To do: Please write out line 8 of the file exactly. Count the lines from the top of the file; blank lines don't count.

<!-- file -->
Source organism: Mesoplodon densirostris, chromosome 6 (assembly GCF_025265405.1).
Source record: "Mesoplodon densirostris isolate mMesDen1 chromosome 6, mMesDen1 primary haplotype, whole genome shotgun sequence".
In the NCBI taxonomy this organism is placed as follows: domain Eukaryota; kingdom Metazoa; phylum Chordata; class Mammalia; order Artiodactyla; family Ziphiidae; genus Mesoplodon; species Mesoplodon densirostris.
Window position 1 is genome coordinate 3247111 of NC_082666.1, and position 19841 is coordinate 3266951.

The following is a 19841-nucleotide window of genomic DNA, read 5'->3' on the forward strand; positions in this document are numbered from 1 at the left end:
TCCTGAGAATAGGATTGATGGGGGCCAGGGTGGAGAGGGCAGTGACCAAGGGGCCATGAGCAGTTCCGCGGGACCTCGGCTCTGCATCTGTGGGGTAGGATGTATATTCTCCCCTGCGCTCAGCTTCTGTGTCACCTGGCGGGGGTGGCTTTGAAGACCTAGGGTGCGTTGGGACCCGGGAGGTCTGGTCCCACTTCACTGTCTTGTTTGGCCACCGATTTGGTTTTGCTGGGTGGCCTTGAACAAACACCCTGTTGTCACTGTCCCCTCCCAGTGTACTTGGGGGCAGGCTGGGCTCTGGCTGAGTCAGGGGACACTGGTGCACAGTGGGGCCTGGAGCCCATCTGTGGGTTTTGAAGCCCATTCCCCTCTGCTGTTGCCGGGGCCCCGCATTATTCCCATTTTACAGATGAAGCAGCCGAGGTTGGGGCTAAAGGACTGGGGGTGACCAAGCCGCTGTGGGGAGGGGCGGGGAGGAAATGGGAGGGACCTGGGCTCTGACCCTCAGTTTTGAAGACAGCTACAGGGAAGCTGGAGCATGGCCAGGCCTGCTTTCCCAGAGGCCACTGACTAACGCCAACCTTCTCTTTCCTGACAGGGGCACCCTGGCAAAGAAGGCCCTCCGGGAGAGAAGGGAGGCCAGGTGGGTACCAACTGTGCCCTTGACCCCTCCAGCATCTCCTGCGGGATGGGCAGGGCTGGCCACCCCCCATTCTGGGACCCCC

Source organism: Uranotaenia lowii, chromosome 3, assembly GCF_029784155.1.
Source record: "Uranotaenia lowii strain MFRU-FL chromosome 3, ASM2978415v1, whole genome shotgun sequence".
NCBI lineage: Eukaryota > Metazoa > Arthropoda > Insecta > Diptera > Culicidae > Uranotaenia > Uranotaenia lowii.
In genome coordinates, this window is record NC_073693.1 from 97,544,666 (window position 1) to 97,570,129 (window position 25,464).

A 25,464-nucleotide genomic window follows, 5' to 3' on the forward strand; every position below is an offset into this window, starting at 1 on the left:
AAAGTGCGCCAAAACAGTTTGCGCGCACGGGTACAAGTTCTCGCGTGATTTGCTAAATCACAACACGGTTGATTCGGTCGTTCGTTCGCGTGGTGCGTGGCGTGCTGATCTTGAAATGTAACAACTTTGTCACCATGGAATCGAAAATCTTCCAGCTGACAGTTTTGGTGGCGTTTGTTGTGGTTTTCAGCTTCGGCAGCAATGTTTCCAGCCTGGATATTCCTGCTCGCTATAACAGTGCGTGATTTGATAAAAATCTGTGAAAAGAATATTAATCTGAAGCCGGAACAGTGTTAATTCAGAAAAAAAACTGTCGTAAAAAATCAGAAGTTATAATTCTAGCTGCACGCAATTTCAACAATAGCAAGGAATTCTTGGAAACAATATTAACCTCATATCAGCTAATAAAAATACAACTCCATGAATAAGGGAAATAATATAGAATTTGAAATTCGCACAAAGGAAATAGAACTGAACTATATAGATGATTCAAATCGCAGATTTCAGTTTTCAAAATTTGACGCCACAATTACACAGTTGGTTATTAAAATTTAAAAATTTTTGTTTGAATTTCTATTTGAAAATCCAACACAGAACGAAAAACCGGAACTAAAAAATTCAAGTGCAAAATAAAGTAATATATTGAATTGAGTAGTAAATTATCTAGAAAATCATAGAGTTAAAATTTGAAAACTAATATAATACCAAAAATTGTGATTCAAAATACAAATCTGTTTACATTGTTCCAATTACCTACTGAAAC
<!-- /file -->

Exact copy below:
Source record: "Uranotaenia lowii strain MFRU-FL chromosome 3, ASM2978415v1, whole genome shotgun sequence".